SAHM Expresses Concern Over Reduced Vaccination Rates and Disparities in Service Among U.S. Teens

August 25, 2011

Deerfield, IL — In light of today’s report of the National Immunization Survey results, which underscores a relative stagnation in human papillomavirus (HPV) vaccination rates, the Society for Adolescent Health and Medicine (SAHM) encourages increased efforts by clinicians to advocate for targeted vaccination of 11- and 12-year-old male and female patients, while recommending catch-up vaccination for all patients 13-26 years who have not yet received the vaccine.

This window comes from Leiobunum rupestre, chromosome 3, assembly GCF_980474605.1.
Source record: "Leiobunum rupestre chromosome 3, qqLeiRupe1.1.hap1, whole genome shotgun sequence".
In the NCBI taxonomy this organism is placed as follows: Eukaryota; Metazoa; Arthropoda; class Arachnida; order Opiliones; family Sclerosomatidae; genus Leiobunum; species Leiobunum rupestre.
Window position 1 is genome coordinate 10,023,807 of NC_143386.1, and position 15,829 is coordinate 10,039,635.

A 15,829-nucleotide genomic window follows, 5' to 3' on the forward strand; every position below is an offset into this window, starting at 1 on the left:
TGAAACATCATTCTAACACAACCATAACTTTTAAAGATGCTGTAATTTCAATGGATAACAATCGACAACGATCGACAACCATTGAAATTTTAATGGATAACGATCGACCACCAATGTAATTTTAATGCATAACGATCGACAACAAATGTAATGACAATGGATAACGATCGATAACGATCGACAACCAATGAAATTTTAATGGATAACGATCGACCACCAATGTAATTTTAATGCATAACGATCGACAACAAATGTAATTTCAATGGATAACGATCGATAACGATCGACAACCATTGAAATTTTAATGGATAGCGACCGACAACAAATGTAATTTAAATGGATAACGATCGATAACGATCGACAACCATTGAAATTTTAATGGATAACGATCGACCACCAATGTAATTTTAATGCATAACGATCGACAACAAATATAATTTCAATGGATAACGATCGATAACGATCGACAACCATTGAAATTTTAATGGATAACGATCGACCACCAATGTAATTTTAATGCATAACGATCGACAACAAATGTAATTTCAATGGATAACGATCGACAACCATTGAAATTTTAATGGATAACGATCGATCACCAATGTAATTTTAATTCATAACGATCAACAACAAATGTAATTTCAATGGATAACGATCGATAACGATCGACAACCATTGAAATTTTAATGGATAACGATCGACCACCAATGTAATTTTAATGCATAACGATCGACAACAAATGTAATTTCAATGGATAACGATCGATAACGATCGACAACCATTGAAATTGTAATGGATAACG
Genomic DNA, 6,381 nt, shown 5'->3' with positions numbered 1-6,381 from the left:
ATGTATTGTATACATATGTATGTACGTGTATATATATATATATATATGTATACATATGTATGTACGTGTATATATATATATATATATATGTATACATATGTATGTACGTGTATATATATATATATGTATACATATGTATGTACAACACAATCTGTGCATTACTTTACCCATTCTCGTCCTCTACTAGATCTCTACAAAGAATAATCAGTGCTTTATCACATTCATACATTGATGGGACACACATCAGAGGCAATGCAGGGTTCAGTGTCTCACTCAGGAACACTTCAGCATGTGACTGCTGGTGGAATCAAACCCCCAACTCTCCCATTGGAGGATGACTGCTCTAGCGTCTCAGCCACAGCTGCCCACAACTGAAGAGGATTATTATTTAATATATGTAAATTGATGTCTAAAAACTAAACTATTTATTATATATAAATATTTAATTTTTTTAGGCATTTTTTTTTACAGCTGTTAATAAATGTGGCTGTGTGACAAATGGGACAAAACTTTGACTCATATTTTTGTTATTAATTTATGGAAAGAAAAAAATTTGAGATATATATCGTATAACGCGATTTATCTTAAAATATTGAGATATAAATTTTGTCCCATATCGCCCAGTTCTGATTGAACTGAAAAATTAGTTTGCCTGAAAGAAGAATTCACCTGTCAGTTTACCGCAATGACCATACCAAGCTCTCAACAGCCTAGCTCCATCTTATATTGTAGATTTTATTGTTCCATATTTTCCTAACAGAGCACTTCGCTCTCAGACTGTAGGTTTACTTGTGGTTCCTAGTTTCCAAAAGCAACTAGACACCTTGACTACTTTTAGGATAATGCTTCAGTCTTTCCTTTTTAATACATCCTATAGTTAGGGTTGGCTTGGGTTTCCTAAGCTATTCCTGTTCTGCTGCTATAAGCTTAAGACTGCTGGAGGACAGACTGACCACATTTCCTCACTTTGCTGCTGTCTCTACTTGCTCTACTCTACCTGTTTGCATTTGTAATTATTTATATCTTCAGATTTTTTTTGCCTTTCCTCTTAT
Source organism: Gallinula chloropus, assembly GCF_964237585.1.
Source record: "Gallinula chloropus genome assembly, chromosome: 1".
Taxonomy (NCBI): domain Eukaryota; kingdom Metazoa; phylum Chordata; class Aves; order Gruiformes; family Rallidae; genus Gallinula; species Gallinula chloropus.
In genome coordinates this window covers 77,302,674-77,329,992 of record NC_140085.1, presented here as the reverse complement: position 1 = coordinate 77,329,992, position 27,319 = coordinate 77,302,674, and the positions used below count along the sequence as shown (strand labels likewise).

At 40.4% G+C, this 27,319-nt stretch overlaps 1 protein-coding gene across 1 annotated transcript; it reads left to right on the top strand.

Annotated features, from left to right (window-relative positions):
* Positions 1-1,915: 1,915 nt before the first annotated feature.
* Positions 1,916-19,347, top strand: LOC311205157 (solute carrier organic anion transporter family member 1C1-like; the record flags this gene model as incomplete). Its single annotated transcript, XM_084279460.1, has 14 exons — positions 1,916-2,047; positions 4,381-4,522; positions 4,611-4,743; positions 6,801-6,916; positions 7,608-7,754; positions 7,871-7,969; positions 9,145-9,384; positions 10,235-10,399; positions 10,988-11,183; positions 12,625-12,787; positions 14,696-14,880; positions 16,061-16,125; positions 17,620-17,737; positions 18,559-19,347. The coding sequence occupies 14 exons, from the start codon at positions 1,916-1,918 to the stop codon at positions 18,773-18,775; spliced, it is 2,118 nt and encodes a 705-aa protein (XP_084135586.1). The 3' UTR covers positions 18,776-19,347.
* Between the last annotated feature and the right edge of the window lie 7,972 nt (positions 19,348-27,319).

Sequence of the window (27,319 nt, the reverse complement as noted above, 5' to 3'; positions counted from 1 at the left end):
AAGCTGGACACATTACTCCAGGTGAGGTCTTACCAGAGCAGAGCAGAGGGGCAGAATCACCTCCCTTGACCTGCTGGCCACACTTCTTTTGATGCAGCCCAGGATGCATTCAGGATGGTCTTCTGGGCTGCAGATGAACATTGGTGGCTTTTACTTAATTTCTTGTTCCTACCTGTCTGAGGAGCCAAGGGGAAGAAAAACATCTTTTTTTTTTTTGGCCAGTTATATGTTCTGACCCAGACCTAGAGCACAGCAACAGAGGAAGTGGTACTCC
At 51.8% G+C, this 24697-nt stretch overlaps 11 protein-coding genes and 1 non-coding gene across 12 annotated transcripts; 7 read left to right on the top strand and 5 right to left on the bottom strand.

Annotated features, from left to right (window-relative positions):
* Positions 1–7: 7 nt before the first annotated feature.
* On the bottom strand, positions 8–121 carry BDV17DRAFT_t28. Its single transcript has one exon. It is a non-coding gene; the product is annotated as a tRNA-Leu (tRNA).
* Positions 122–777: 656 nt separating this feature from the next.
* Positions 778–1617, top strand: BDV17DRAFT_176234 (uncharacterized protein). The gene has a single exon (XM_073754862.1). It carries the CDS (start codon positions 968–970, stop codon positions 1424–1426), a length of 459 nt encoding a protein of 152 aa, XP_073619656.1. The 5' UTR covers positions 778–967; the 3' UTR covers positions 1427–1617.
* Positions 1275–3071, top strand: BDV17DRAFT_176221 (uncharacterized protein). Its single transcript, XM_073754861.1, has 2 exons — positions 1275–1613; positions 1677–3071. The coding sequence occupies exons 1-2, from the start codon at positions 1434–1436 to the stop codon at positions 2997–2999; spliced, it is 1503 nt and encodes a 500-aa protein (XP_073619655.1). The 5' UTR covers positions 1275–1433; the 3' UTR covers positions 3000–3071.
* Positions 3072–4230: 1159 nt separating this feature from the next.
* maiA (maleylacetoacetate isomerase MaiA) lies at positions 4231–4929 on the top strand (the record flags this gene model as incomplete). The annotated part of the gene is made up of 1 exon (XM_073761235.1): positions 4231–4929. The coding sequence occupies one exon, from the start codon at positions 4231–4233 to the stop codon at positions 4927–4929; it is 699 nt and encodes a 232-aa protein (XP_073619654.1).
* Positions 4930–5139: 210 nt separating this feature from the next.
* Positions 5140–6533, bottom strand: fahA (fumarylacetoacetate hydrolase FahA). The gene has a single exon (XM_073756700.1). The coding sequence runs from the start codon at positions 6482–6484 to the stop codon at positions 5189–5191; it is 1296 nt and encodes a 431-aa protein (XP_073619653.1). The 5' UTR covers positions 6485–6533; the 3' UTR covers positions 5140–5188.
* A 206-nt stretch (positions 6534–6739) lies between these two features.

The report issued by the National Immunization Survey shows reasonable gains in immunization rates among teens for tetanus/diphtheria/pertussis (Tdap) and meningococcal conjugate vaccine. However, rates of HPV vaccination have not shown similar increases: less than 49% of all teen girls have begun the HPV vaccination schedule, while only 32% received all three recommended doses. Of great concern given the relatively higher rates of cervical cancer in minority and low-income women is that the results also reveal racial, ethnic and socioeconomic disparities in HPV vaccine completion rates, despite the fact that the Vaccines for Children Program provides free vaccines for low-income teens.

Read the full release (PDF).

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